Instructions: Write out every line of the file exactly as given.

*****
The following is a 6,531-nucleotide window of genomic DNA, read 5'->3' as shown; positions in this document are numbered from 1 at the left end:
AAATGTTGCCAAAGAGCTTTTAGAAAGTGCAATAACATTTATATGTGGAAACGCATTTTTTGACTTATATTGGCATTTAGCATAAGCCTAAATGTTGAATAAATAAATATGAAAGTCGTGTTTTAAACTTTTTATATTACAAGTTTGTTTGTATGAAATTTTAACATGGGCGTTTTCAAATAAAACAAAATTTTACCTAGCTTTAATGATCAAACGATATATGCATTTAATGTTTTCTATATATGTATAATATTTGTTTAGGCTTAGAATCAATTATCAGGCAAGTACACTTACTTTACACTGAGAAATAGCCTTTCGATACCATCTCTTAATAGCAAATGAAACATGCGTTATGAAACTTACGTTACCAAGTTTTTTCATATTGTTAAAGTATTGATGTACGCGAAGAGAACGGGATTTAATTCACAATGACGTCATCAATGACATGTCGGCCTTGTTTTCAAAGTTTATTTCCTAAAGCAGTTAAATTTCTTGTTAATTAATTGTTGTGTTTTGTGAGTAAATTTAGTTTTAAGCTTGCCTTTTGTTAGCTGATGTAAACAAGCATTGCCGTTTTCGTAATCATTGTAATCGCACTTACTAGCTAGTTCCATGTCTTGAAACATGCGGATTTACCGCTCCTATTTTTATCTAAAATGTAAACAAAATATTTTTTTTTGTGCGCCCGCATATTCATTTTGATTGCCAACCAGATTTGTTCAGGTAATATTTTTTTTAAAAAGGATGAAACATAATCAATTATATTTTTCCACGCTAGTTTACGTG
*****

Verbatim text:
The following is a 6,531-nucleotide window of genomic DNA, read 5'->3' as shown; positions in this document are numbered from 1 at the left end:
AAATGTTGCCAAAGAGCTTTTAGAAAGTGCAATAACATTTATATGTGGAAACGCATTTTTTGACTTATATTGGCATTTAGCATAAGCCTAAATGTTGAATAAATAAATATGAAAGTCGTGTTTTAAACTTTTTATATTACAAGTTTGTTTGTATGAAATTTTAACATGGGCGTTTTCAAATAAAACAAAATTTTACCTAGCTTTAATGATCAAACGATATATGCATTTAATGTTTTCTATATATGTATAATATTTGTTTAGGCTTAGAATCAATTATCAGGCAAGTACACTTACTTTACACTGAGAAATAGCCTTTCGATACCATCTCTTAATAGCAAATGAAACATGCGTTATGAAACTTACGTTACCAAGTTTTTTCATATTGTTAAAGTATTGATGTACGCGAAGAGAACGGGATTTAATTCACAATGACGTCATCAATGACATGTCGGCCTTGTTTTCAAAGTTTATTTCCTAAAGCAGTTAAATTTCTTGTTAATTAATTGTTGTGTTTTGTGAGTAAATTTAGTTTTAAGCTTGCCTTTTGTTAGCTGATGTAAACAAGCATTGCCGTTTTCGTAATCATTGTAATCGCACTTACTAGCTAGTTCCATGTCTTGAAACATGCGGATTTACCGCTCCTATTTTTATCTAAAATGTAAACAAAATATTTTTTTTTGTGCGCCCGCATATTCATTTTGATTGCCAACCAGATTTGTTCAGGTAATATTTTTTTTAAAAAGGATGAAACATAATCAATTATATTTTTCCACGCTAGTTTACGTG